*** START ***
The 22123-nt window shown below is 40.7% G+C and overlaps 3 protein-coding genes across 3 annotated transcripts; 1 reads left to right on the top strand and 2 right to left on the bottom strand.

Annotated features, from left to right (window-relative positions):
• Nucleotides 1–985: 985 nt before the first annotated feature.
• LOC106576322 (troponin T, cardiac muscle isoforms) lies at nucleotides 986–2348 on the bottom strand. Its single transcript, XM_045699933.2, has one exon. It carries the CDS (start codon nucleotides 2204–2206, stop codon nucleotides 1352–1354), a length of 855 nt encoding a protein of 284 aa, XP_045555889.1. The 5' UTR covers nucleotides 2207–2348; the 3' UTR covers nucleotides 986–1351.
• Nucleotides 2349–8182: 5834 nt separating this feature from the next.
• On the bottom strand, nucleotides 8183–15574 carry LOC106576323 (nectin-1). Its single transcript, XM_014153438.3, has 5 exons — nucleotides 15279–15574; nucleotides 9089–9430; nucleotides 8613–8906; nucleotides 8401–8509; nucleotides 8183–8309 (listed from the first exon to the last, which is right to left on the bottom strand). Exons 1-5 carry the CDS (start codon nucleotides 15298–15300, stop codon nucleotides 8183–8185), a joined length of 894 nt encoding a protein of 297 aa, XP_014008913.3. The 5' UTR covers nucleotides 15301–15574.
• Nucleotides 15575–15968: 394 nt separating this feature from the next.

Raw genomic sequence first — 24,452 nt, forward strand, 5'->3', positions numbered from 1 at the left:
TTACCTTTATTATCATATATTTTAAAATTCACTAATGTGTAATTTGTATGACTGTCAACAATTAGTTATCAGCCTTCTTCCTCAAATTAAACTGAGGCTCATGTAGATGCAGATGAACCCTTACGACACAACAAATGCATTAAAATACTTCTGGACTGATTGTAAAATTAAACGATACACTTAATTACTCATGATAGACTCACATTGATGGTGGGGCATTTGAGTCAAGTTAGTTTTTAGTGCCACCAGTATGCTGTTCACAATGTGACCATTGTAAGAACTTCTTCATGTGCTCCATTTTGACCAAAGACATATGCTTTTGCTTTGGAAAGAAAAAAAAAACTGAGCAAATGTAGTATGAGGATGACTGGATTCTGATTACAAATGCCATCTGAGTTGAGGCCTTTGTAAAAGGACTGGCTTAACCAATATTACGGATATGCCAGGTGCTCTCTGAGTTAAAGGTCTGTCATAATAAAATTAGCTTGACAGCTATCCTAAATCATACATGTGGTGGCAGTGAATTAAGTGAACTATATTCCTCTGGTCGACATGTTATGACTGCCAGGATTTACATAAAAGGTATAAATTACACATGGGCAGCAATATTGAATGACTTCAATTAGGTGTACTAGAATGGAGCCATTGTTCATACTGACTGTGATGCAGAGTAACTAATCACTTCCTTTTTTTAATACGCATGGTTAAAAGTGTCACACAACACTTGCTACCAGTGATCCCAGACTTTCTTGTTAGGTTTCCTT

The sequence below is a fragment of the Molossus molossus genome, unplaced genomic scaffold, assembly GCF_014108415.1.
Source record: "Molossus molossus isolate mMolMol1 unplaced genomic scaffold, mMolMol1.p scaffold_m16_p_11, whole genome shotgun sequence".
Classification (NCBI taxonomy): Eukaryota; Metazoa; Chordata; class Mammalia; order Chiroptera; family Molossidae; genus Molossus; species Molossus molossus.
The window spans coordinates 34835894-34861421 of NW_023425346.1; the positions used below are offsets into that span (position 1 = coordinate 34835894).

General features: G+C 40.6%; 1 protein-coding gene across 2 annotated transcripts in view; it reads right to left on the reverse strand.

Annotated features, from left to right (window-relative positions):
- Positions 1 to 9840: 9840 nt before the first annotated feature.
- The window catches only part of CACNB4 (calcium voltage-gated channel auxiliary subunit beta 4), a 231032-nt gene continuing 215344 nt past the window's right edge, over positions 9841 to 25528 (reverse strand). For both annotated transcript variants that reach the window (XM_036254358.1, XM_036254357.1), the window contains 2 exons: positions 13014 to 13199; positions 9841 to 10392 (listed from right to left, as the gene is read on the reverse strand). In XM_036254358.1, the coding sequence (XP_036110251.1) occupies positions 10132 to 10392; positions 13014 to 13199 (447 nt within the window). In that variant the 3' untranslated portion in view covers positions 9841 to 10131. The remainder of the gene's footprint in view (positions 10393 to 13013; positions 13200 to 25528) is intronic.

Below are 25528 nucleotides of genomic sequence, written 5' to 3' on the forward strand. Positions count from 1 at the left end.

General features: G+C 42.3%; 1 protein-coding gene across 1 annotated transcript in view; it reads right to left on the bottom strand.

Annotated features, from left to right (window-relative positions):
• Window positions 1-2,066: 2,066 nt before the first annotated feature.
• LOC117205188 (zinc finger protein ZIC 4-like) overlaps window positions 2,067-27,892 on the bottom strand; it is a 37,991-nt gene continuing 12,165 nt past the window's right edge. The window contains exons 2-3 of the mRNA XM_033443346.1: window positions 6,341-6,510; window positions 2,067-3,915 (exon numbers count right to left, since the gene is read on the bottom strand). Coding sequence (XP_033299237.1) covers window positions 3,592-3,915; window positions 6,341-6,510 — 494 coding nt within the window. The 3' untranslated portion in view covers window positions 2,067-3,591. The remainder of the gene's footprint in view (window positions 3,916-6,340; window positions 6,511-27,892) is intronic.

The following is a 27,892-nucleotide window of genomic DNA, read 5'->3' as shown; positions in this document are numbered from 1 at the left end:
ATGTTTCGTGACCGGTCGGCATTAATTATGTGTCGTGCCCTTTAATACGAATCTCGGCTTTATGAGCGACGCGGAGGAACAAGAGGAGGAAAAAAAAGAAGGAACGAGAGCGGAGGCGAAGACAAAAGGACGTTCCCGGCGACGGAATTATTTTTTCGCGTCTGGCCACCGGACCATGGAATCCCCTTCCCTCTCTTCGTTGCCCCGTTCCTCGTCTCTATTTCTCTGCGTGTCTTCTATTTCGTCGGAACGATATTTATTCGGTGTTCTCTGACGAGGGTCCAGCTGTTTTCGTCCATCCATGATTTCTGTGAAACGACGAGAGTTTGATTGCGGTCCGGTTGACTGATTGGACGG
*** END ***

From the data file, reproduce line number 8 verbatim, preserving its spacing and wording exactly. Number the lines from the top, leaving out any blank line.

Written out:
Raw genomic sequence first — 24,452 nt, forward strand, 5'->3', positions numbered from 1 at the left: